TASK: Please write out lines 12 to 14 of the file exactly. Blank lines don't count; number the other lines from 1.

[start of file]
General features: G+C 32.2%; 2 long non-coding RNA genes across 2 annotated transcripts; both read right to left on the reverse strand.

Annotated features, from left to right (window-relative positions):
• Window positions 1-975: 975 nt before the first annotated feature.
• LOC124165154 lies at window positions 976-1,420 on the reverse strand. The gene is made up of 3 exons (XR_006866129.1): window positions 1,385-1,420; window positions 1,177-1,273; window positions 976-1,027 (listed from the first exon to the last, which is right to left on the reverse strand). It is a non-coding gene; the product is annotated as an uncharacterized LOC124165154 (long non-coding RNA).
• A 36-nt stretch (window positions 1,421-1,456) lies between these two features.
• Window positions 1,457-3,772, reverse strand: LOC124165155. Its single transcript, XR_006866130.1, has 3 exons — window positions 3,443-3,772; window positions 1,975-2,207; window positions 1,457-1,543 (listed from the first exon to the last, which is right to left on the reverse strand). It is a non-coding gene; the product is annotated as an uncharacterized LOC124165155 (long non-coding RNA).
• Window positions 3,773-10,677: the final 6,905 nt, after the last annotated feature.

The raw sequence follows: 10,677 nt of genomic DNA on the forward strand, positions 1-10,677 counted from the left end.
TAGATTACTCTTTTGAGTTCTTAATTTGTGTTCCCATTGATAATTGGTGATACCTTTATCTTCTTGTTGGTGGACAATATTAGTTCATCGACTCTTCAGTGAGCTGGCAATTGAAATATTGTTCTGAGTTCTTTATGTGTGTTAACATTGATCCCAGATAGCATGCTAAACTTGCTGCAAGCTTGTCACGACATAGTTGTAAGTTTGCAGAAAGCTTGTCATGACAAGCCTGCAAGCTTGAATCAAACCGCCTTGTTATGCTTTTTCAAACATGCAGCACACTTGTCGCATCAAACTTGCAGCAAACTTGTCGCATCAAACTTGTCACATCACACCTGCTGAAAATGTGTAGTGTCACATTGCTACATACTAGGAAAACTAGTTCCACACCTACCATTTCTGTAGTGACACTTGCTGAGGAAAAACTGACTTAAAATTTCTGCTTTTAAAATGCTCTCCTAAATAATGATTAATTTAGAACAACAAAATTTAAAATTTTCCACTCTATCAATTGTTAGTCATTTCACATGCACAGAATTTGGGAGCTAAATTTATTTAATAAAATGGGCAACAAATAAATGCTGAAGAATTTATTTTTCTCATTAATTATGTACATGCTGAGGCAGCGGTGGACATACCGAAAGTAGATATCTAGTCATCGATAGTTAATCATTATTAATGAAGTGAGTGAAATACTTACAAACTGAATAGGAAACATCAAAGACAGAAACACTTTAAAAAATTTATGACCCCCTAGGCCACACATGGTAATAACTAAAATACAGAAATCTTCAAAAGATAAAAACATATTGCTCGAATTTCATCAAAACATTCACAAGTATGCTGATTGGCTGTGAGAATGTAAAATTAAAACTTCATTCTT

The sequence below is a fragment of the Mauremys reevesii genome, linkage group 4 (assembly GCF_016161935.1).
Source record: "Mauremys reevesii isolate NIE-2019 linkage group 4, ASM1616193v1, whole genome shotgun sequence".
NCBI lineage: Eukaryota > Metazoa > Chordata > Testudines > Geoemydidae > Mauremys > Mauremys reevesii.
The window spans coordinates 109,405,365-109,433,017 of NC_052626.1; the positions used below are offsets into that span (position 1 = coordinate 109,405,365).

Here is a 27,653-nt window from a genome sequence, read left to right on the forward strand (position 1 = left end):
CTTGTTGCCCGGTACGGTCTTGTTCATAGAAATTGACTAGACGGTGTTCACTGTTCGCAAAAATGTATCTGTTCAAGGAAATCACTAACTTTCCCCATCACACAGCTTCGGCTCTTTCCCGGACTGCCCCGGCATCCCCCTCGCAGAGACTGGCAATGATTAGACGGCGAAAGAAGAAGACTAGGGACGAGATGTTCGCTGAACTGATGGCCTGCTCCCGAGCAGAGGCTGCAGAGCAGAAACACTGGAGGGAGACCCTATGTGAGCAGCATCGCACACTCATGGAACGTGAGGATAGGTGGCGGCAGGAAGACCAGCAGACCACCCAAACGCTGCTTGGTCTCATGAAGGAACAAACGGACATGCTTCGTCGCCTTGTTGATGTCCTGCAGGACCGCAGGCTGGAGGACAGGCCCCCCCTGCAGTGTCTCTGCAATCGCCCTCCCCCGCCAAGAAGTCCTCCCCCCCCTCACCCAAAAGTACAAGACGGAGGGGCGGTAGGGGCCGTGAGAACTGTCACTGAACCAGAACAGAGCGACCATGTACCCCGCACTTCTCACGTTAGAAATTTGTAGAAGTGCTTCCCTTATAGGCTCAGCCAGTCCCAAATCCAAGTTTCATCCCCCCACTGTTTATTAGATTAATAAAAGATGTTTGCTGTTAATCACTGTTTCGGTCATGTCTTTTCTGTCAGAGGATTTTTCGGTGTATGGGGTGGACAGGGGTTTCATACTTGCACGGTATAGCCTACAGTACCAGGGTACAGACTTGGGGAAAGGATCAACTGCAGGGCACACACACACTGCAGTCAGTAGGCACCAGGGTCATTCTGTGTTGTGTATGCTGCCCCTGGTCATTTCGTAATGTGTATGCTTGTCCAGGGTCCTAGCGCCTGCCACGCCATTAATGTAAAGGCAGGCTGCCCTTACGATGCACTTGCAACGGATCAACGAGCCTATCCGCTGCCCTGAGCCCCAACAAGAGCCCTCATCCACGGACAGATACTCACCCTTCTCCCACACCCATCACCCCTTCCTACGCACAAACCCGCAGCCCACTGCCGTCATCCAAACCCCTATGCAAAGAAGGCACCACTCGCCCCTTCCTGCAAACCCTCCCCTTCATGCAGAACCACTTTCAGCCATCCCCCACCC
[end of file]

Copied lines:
NCBI lineage: Eukaryota > Metazoa > Chordata > Testudines > Geoemydidae > Mauremys > Mauremys reevesii.
The window spans coordinates 109,405,365-109,433,017 of NC_052626.1; the positions used below are offsets into that span (position 1 = coordinate 109,405,365).

Here is a 27,653-nt window from a genome sequence, read left to right on the forward strand (position 1 = left end):